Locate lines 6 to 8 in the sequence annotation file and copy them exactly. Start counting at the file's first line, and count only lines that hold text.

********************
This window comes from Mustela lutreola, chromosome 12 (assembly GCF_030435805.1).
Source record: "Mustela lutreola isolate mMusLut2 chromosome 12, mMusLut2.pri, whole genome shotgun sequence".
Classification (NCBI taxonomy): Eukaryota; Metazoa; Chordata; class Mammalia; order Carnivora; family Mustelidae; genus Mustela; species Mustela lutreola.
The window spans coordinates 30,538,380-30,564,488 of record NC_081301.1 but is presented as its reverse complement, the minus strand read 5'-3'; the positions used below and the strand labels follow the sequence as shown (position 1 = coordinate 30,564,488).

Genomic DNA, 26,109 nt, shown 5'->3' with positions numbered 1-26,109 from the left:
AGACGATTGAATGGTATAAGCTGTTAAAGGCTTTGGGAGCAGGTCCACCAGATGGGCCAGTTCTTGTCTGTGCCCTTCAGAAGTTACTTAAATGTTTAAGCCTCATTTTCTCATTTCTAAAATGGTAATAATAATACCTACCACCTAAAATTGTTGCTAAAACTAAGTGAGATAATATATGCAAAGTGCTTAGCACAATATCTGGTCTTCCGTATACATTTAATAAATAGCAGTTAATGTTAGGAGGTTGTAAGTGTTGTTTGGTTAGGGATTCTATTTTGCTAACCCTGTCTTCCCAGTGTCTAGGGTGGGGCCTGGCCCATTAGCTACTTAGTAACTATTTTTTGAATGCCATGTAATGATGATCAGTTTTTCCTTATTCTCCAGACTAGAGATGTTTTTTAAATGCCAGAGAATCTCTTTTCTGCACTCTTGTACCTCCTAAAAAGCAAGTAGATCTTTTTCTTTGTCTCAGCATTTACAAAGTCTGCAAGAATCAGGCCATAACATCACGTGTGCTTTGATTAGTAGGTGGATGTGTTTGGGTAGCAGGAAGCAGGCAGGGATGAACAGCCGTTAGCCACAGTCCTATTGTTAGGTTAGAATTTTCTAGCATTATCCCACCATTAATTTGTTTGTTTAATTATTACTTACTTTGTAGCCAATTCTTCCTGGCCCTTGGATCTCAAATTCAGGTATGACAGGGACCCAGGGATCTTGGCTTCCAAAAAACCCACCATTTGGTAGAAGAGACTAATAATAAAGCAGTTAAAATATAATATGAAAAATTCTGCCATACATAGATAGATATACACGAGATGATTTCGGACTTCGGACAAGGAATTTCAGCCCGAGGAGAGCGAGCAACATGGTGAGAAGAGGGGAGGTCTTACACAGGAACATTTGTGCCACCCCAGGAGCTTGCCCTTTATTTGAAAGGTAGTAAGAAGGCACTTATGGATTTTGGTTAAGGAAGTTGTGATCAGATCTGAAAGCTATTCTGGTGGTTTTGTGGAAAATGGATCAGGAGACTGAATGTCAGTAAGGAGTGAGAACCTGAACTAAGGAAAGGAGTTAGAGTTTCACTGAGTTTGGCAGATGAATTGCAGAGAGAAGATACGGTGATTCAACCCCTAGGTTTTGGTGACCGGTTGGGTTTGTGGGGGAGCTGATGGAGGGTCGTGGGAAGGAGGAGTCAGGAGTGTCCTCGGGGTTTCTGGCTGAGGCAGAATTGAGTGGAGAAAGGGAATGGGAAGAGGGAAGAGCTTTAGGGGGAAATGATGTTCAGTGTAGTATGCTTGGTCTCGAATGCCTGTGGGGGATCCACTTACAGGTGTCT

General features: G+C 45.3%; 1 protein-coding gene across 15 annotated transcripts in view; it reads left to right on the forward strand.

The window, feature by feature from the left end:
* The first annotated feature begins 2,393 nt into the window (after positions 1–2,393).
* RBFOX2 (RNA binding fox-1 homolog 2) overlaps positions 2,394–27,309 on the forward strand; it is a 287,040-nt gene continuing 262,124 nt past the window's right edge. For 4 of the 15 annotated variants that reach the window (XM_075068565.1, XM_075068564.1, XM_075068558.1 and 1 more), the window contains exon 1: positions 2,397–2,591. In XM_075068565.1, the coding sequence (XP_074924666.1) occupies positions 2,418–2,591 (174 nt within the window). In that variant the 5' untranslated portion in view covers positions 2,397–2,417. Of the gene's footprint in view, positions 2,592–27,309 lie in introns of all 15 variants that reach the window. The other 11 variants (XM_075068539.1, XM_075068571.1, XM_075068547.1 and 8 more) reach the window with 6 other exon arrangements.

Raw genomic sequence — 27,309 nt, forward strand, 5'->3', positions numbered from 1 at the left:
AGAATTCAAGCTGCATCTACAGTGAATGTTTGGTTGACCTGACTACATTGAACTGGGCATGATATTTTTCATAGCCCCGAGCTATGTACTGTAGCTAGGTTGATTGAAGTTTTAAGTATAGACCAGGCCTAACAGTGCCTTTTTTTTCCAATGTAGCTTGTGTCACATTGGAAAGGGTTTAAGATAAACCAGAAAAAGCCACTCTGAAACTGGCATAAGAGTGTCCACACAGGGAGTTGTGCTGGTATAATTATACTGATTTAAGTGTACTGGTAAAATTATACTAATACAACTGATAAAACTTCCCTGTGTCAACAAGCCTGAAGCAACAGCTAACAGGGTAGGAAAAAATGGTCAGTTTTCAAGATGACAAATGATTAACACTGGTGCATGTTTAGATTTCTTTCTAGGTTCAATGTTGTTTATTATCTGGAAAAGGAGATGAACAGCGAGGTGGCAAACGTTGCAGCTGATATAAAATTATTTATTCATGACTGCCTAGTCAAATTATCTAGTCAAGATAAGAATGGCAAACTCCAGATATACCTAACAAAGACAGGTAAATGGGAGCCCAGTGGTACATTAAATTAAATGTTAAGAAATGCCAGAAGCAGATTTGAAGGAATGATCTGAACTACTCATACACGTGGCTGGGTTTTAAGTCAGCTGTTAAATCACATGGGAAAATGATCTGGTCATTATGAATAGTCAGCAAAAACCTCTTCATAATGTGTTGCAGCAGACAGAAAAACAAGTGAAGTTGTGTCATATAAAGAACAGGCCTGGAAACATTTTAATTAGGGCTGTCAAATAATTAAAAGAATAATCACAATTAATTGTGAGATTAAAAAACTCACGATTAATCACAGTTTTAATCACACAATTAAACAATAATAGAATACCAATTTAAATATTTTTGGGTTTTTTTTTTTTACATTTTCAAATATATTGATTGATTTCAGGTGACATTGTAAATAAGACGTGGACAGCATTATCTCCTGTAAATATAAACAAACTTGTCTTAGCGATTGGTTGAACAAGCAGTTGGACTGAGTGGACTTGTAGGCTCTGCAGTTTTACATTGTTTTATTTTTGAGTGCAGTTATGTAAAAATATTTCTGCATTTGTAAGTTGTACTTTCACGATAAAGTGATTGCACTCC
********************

AGACGATTGAATGGTATAAGCTGTTAAAGGCTTTGGGAGCAGGTCCACCAGATGGGCCAGTTCTTGTCTGTGCCCTTCAGAAGTTACTTAAATGTTTAAGCCTCATTTTCTCATTTCTAAAATGGTAATAATAATACCTACCACCTAAAATTGTTGCTAAAACTAAGTGAGATAATATATGCAAAGTGCTTAGCACAATATCTGGTCTTCCGTATACATTTAATAAATAGCAGTTAATGTTAGGAGGTTGTAAGTGTTGTTTGGTTAGGGATTCTATTTTGCTAACCCTGTCTTCCCAGTGTCTAGGGTGGGGCCTGGCCCATTAGCTACTTAGTAACTATTTTTTGAATGCCATGTAATGATGATCAGTTTTTCCTTATTCTCCAGACTAGAGATGTTTTTTAAATGCCAGAGAATCTCTTTTCTGCACTCTTGTACCTCCTAAAAAGCAAGTAGATCTTTTTCTTTGTCTCAGCATTTACAAAGTCTGCAAGAATCAGGCCATAACATCACGTGTGCTTTGATTAGTAGGTGGATGTGTTTGGGTAGCAGGAAGCAGGCAGGGATGAACAGCCGTTAGCCACAGTCCTATTGTTAGGTTAGAATTTTCTAGCATTATCCCACCATTAATTTGTTTGTTTAATTATTACTTACTTTGTAGCCAATTCTTCCTGGCCCTTGGATCTCAAATTCAGGTATGACAGGGACCCAGGGATCTTGGCTTCCAAAAAACCCACCATTTGGTAGAAGAGACTAATAATAAAGCAGTTAAAATATAATATGAAAAATTCTGCCATACATAGATAGATATACACGAGATGATTTCGGACTTCGGACAAGGAATTTCAGCCCGAGGAGAGCGAGCAACATGGTGAGAAGAGGGGAGGTCTTACACAGGAACATTTGTGCCACCCCAGGAGCTTGCCCTTTATTTGAAAGGTAGTAAGAAGGCACTTATGGATTTTGGTTAAGGAAGTTGTGATCAGATCTGAAAGCTATTCTGGTGGTTTTGTGGAAAATGGATCAGGAGACTGAATGTCAGTAAGGAGTGAGAACCTGAACTAAGGAAAGGAGTTAGAGTTTCACTGAGTTTGGCAGATGAATTGCAGAGAGAAGATACGGTGATTCAACCCCTAGGTTTTGGTGACCGGTTGGGTTTGTGGGGGAGCTGATGGAGGGTCGTGGGAAGGAGGAGTCAGGAGTGTCCTCGGGGTTTCTGGCTGAGGCAGAATTGAGTGGAGAAAGGGAATGGGAAGAGGGAAGAGCTTTAGGGGGAAATGATGTTCAGTGTAGTATGCTTGGTCTCGAATGCCTGTGGGGGATCCACTTACAGGTGTCT

General features: G+C 45.3%; 1 protein-coding gene across 15 annotated transcripts in view; it reads left to right on the forward strand.

The window, feature by feature from the left end: